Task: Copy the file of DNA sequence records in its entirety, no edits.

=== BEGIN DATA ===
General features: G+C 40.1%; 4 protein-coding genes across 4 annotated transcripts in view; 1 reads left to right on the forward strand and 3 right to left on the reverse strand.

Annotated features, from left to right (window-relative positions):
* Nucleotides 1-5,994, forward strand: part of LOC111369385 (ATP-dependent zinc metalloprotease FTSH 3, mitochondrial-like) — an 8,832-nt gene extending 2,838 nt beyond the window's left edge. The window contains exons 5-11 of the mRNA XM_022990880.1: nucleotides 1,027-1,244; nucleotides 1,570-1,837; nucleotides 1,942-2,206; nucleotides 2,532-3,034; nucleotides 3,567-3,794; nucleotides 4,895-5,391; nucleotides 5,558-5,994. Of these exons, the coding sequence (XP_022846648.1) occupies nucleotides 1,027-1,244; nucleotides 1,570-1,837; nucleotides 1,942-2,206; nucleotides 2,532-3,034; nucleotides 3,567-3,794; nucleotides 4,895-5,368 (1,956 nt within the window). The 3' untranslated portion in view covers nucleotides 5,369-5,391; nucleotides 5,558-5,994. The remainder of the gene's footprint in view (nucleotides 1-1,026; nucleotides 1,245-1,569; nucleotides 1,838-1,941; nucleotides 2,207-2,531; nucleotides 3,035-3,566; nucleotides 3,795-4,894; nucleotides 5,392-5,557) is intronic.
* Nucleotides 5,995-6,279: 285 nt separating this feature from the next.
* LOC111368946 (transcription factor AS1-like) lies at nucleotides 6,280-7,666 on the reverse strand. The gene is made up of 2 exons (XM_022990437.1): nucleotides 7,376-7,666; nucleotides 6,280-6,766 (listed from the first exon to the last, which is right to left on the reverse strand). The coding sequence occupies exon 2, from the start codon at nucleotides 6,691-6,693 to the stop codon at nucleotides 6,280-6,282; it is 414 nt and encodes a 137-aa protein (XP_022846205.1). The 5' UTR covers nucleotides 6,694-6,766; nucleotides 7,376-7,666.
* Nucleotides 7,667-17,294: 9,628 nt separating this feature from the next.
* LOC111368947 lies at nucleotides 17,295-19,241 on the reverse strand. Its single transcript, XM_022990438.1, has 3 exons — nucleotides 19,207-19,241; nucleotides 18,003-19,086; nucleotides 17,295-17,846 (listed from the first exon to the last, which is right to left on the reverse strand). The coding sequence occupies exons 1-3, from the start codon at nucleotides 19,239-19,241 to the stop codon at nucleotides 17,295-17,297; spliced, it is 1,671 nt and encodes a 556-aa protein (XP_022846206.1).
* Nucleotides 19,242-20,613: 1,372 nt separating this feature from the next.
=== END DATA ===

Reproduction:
General features: G+C 40.1%; 4 protein-coding genes across 4 annotated transcripts in view; 1 reads left to right on the forward strand and 3 right to left on the reverse strand.

Annotated features, from left to right (window-relative positions):
* Nucleotides 1-5,994, forward strand: part of LOC111369385 (ATP-dependent zinc metalloprotease FTSH 3, mitochondrial-like) — an 8,832-nt gene extending 2,838 nt beyond the window's left edge. The window contains exons 5-11 of the mRNA XM_022990880.1: nucleotides 1,027-1,244; nucleotides 1,570-1,837; nucleotides 1,942-2,206; nucleotides 2,532-3,034; nucleotides 3,567-3,794; nucleotides 4,895-5,391; nucleotides 5,558-5,994. Of these exons, the coding sequence (XP_022846648.1) occupies nucleotides 1,027-1,244; nucleotides 1,570-1,837; nucleotides 1,942-2,206; nucleotides 2,532-3,034; nucleotides 3,567-3,794; nucleotides 4,895-5,368 (1,956 nt within the window). The 3' untranslated portion in view covers nucleotides 5,369-5,391; nucleotides 5,558-5,994. The remainder of the gene's footprint in view (nucleotides 1-1,026; nucleotides 1,245-1,569; nucleotides 1,838-1,941; nucleotides 2,207-2,531; nucleotides 3,035-3,566; nucleotides 3,795-4,894; nucleotides 5,392-5,557) is intronic.
* Nucleotides 5,995-6,279: 285 nt separating this feature from the next.
* LOC111368946 (transcription factor AS1-like) lies at nucleotides 6,280-7,666 on the reverse strand. The gene is made up of 2 exons (XM_022990437.1): nucleotides 7,376-7,666; nucleotides 6,280-6,766 (listed from the first exon to the last, which is right to left on the reverse strand). The coding sequence occupies exon 2, from the start codon at nucleotides 6,691-6,693 to the stop codon at nucleotides 6,280-6,282; it is 414 nt and encodes a 137-aa protein (XP_022846205.1). The 5' UTR covers nucleotides 6,694-6,766; nucleotides 7,376-7,666.
* Nucleotides 7,667-17,294: 9,628 nt separating this feature from the next.
* LOC111368947 lies at nucleotides 17,295-19,241 on the reverse strand. Its single transcript, XM_022990438.1, has 3 exons — nucleotides 19,207-19,241; nucleotides 18,003-19,086; nucleotides 17,295-17,846 (listed from the first exon to the last, which is right to left on the reverse strand). The coding sequence occupies exons 1-3, from the start codon at nucleotides 19,239-19,241 to the stop codon at nucleotides 17,295-17,297; spliced, it is 1,671 nt and encodes a 556-aa protein (XP_022846206.1).
* Nucleotides 19,242-20,613: 1,372 nt separating this feature from the next.